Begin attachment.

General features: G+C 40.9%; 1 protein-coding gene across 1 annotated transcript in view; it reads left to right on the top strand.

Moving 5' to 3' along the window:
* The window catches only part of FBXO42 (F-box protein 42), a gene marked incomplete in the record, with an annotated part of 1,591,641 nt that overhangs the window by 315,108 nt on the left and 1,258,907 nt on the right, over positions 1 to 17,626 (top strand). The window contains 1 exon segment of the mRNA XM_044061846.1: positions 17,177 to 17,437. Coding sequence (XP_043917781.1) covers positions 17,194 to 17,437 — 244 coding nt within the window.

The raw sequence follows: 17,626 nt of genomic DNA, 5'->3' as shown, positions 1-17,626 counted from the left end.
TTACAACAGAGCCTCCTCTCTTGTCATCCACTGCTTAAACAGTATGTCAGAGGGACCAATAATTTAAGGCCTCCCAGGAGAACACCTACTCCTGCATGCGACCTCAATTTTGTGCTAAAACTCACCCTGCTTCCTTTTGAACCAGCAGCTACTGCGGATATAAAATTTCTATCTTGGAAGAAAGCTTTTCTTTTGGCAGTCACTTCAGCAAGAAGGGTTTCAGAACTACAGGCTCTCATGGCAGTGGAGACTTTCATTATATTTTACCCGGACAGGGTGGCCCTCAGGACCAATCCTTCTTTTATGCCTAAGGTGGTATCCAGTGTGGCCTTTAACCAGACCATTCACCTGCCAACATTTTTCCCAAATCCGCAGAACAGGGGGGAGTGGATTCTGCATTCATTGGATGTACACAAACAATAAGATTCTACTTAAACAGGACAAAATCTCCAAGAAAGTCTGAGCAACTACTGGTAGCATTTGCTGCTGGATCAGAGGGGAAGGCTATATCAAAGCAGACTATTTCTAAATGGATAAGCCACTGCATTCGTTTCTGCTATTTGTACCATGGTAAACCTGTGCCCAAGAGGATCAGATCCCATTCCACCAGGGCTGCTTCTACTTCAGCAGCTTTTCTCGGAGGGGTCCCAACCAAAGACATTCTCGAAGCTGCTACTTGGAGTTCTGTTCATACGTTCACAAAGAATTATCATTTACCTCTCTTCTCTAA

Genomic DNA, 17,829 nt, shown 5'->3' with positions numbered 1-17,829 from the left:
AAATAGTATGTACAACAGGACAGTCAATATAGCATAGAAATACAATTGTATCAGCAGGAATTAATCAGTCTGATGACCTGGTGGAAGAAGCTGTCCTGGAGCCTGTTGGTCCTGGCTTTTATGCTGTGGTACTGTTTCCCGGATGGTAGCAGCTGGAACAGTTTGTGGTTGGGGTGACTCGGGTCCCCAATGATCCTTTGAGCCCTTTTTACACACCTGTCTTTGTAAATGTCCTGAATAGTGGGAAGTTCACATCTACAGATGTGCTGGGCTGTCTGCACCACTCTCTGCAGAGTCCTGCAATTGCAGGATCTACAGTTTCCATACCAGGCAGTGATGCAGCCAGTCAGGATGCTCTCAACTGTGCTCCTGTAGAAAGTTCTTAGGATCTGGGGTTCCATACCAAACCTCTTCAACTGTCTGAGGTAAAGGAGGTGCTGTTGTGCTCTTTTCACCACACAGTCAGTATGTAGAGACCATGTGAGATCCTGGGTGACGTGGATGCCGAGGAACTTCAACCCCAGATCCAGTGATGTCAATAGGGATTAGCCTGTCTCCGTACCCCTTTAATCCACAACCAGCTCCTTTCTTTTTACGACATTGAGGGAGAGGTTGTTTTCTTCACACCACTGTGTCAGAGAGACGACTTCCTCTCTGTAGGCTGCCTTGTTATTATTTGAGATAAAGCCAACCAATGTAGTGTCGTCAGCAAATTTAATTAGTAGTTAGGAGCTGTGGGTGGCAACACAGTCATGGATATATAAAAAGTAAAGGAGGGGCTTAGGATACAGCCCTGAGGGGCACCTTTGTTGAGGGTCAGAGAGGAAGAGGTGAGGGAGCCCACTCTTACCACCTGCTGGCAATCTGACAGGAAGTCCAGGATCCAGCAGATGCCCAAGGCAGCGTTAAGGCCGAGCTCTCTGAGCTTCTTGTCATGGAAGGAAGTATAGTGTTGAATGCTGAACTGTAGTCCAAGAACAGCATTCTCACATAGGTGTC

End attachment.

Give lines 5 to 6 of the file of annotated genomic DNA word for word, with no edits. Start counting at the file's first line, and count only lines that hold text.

TTACAACAGAGCCTCCTCTCTTGTCATCCACTGCTTAAACAGTATGTCAGAGGGACCAATAATTTAAGGCCTCCCAGGAGAACACCTACTCCTGCATGCGACCTCAATTTTGTGCTAAAACTCACCCTGCTTCCTTTTGAACCAGCAGCTACTGCGGATATAAAATTTCTATCTTGGAAGAAAGCTTTTCTTTTGGCAGTCACTTCAGCAAGAAGGGTTTCAGAACTACAGGCTCTCATGGCAGTGGAGACTTTCATTATATTTTACCCGGACAGGGTGGCCCTCAGGACCAATCCTTCTTTTATGCCTAAGGTGGTATCCAGTGTGGCCTTTAACCAGACCATTCACCTGCCAACATTTTTCCCAAATCCGCAGAACAGGGGGGAGTGGATTCTGCATTCATTGGATGTACACAAACAATAAGATTCTACTTAAACAGGACAAAATCTCCAAGAAAGTCTGAGCAACTACTGGTAGCATTTGCTGCTGGATCAGAGGGGAAGGCTATATCAAAGCAGACTATTTCTAAATGGATAAGCCACTGCATTCGTTTCTGCTATTTGTACCATGGTAAACCTGTGCCCAAGAGGATCAGATCCCATTCCACCAGGGCTGCTTCTACTTCAGCAGCTTTTCTCGGAGGGGTCCCAACCAAAGACATTCTCGAAGCTGCTACTTGGAGTTCTGTTCATACGTTCACAAAGAATTATCATTTACCTCTCTTCTCTAA

Genomic DNA, 17,829 nt, shown 5'->3' with positions numbered 1-17,829 from the left: